Stuck the Lumix L1 on a tripod one night and took this shot; I guess it could be called a "still life", although I only have a vague clue what that actually means. Could it be a descriptive phrase left over from paint on canvas terminology, meaning whatever it is you're doing a picture of, it sits still and doesn't fidget, fart, or insult the artist? Maybe.
Here's a few words about about some of the items on that book shelf above:
• Set during a time of great change for the peoples of the Rio Grande Valley, Harvey Fergusson's "Conquest Of Don Pedro" evokes the waning days of 300 years of semi-autonomous Spanish Colonial self-rule in the region, prior to its annexation by the United States, as seen through the eyes of an itinerant Jewish peddler who travels to, and settles there. Like Father Jean Latour, the main character in that other great work of New Mexico historical fiction, Willa Cather's "Death Comes For The Archbishop", Leo Mendes is an outsider who, upon coming into an utterly foreign society, not only is gradually assimilated into that culture, but also over time becomes an important part of it.
Even though the events of "Conquest Of Don Pedro" take place in another century, anybody who's ever lived along the upper Rio Grande will read it and know that Fergusson really gets it right - his descriptions of the landscape, the architecture, the people, even the high desert air itself, still ring true today. If you really want to get a good feel for New Mexico, as well as soak up some of its history, short of actually being there, this book, along with Cather's, are all you need.
• Jack Vance is one of a handful of the all-time greatest authors of science fiction and fantasy, period. "Ports Of Call", and its concluding volume "Lurulu" are the last books that Vance wrote, published in 2002 and 2004, capping a long writing career that began in the mid 1940s. In many ways "Ports Of Call" is a distillation of all the stylistic traits and narrative devices that have made Vance a unique literary voice: compact yet highly descriptive portrayals of the many, often bizarre, ways that human society - and the humans themselves - might evolve in isolation on far flung worlds over the next few thousand years (for sociology is the "science" in Jack Vance's science fiction); high adventure, sometimes with no apparent connection to or affect on the plot; potentially lethal overland journeys complete with details of the geology, wildlife, and botany of the regions travelled through; extremely droll and dry humor often regarding grim or otherwise tragic events; and realistic descriptions of the cuisine and drink of those far worlds.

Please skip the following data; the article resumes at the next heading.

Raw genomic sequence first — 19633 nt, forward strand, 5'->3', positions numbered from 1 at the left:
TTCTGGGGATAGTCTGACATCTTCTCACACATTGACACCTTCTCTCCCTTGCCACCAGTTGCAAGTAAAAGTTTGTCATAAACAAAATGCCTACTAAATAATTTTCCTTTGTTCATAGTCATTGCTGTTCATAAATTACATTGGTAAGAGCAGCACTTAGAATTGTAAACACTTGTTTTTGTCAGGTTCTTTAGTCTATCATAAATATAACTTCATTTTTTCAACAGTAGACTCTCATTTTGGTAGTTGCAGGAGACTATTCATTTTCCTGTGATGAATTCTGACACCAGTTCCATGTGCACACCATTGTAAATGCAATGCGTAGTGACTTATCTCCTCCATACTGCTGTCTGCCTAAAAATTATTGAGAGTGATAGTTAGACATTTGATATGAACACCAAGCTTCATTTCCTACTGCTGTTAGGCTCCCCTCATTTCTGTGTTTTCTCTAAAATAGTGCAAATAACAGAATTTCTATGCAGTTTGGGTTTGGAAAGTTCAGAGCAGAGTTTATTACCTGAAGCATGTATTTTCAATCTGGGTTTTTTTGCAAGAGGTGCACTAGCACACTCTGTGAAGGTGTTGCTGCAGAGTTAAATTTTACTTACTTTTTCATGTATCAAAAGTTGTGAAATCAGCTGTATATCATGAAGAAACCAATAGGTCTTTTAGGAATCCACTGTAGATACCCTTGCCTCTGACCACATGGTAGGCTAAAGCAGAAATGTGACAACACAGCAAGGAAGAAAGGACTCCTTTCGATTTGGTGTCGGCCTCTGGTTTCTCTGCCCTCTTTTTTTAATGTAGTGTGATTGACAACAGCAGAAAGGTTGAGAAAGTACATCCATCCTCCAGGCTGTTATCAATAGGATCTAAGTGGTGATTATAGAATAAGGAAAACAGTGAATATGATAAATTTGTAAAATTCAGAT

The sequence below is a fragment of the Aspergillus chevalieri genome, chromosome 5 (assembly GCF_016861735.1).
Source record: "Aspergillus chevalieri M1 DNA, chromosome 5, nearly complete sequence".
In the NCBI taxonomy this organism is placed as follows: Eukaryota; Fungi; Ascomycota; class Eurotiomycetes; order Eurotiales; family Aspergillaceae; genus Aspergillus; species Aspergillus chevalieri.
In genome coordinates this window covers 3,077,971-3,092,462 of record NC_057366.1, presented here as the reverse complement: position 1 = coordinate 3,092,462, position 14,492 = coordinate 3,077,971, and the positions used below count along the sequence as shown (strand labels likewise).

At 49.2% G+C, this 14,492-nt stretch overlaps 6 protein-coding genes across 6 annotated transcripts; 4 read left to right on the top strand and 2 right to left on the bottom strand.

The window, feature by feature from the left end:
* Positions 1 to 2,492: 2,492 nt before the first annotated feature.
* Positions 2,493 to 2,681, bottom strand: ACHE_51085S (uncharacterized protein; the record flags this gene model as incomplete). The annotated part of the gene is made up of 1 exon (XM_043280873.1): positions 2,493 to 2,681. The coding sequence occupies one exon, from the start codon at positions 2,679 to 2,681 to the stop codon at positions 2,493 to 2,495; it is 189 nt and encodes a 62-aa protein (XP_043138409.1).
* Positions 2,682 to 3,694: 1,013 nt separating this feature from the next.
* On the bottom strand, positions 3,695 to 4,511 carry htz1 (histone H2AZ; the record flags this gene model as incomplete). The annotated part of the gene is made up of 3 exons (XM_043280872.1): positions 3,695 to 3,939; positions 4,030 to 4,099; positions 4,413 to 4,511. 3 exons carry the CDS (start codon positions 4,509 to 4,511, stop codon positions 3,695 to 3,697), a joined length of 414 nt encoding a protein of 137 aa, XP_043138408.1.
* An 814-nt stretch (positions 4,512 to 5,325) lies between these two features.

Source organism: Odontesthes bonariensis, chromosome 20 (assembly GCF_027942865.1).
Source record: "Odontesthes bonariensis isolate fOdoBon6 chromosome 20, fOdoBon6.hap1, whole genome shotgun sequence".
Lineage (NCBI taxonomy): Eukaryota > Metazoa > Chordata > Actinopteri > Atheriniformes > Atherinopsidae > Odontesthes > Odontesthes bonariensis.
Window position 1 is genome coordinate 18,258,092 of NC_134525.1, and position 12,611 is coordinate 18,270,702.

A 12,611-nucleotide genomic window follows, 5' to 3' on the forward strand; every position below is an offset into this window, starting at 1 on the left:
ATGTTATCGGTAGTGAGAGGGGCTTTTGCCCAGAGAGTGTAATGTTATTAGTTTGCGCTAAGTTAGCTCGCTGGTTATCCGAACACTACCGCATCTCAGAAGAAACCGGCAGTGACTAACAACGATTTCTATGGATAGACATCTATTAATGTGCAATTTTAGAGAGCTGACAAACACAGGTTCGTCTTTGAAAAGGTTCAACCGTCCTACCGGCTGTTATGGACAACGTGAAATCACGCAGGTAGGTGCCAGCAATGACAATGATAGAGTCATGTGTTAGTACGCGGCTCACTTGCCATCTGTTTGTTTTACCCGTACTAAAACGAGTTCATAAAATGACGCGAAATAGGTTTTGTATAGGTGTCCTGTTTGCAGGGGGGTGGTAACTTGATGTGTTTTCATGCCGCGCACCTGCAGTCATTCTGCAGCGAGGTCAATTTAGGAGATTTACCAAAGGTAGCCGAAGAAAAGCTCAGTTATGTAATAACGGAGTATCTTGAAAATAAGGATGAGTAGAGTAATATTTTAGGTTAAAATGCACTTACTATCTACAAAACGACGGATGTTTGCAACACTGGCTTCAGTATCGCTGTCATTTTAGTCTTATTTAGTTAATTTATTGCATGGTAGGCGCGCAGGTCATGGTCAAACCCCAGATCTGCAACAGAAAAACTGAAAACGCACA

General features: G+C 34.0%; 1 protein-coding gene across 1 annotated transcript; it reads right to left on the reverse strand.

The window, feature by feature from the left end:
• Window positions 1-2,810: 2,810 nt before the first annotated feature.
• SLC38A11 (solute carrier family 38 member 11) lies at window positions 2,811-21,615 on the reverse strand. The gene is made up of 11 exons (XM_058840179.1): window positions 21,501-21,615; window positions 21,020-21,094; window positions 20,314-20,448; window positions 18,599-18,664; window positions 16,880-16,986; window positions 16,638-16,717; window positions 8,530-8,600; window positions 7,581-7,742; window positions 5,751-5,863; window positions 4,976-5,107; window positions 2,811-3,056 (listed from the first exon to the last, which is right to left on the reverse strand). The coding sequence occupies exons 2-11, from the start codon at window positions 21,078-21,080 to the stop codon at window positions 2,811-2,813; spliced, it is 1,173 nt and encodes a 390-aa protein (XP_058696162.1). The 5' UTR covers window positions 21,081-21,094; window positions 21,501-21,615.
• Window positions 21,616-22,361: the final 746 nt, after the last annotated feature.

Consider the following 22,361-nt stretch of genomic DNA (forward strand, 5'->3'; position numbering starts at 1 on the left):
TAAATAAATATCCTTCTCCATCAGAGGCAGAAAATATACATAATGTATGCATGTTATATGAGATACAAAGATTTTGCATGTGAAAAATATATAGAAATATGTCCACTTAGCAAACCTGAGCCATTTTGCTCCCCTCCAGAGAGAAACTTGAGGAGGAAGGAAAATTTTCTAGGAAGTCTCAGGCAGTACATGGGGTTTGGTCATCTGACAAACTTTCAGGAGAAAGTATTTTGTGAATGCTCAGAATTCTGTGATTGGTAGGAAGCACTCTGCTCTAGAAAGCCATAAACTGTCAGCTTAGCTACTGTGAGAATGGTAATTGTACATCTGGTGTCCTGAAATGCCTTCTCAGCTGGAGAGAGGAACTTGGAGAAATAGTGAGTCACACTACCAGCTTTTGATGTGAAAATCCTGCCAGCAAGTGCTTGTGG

In the case of "Ports Of Call", the drink is beer - the four man crew of the tramp space freighter Glicca travel the back water commercial space routes, seeking profit but often winding up with unforeseen peril or comic situations, and whenever possible during their adventures, sampling as many as possible of the almost infinite varieties of beer and ale from master brewers throughout the galaxy. Where do I sign up?
• "Music From Big Pink", by The Band, released in 1968 - this is a reel-to-reel box version here. Sometimes Bob Dylan's backup group, The Band was totally unique in their day, as original sounding as it was possible to be within the constraints of a rock band musical format. Big Pink, their first album, was so crazy outa left field one of a kind distinctive, that it took awhile for everybody to pull their jaws back up, close their mouths, and drive to the record store and buy a copy. Cover art by Mr. Dylan.
• Petri 2.8 Color Corrected Super. Made by the Kuribayashi Camera Co, in (where else?) Japan. Sort of looks like a copy of a Leica, it's a rangefinder focus 35mm format, with a fixed-mount 4.5 cm f2.8 lens and an ultra quiet leaf shutter. The Petri 2.8 was my father's first 35mm camera, bought new in Japan when he was stationed with the army in South Korea during the mid 1950s. I ran a lot of rolls through it back in the film days, and what's interesting is - it took really great sharp and clear black and white photos, usually with Plus X, but with Kodacolor the prints were not quite perfectly focused looking, although pleasing in a dream-like kind of way, like how memories seem to be. I should really get some of those old shots blown up while it's still possible to do the film thing.
• Nikkormat FT, with a Nikor 50mm f1.4 lens. From the late 1960s, also made in Japan. Built like a tank or a brick house or like any other old brass bodied Nikon - literally almost indestructible, always worked, mechanical shutter, only electronics on it is the meter, and most of the time that was turned off. "Sunny 16" rule of thumb exposures, using the eye and brain, in low light whip out the Sekonic or the Luna, or just use a tripod and guess the exposure - those were fun times, when the mechanics of taking a photograph was as important as the composition of the shot. Lately this lens has been on a Nikon FM body, another great rugged mechanical shutter 35mm SLR, but less massive than the Nikkormat.